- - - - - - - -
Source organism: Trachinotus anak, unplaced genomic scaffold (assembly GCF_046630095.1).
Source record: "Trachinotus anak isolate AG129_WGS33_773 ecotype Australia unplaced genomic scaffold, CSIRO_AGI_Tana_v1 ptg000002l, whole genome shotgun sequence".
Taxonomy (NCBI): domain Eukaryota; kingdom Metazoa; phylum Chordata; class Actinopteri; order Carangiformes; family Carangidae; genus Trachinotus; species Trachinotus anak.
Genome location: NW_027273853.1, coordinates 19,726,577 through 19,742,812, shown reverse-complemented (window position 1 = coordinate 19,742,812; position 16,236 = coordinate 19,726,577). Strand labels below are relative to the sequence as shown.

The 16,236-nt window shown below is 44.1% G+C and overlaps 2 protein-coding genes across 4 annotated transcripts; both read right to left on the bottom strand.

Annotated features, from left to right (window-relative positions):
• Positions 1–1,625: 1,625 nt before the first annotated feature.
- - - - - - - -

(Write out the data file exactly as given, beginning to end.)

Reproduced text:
Source organism: Trachinotus anak, unplaced genomic scaffold (assembly GCF_046630095.1).
Source record: "Trachinotus anak isolate AG129_WGS33_773 ecotype Australia unplaced genomic scaffold, CSIRO_AGI_Tana_v1 ptg000002l, whole genome shotgun sequence".
Taxonomy (NCBI): domain Eukaryota; kingdom Metazoa; phylum Chordata; class Actinopteri; order Carangiformes; family Carangidae; genus Trachinotus; species Trachinotus anak.
Genome location: NW_027273853.1, coordinates 19,726,577 through 19,742,812, shown reverse-complemented (window position 1 = coordinate 19,742,812; position 16,236 = coordinate 19,726,577). Strand labels below are relative to the sequence as shown.

The 16,236-nt window shown below is 44.1% G+C and overlaps 2 protein-coding genes across 4 annotated transcripts; both read right to left on the bottom strand.

Annotated features, from left to right (window-relative positions):
• Positions 1–1,625: 1,625 nt before the first annotated feature.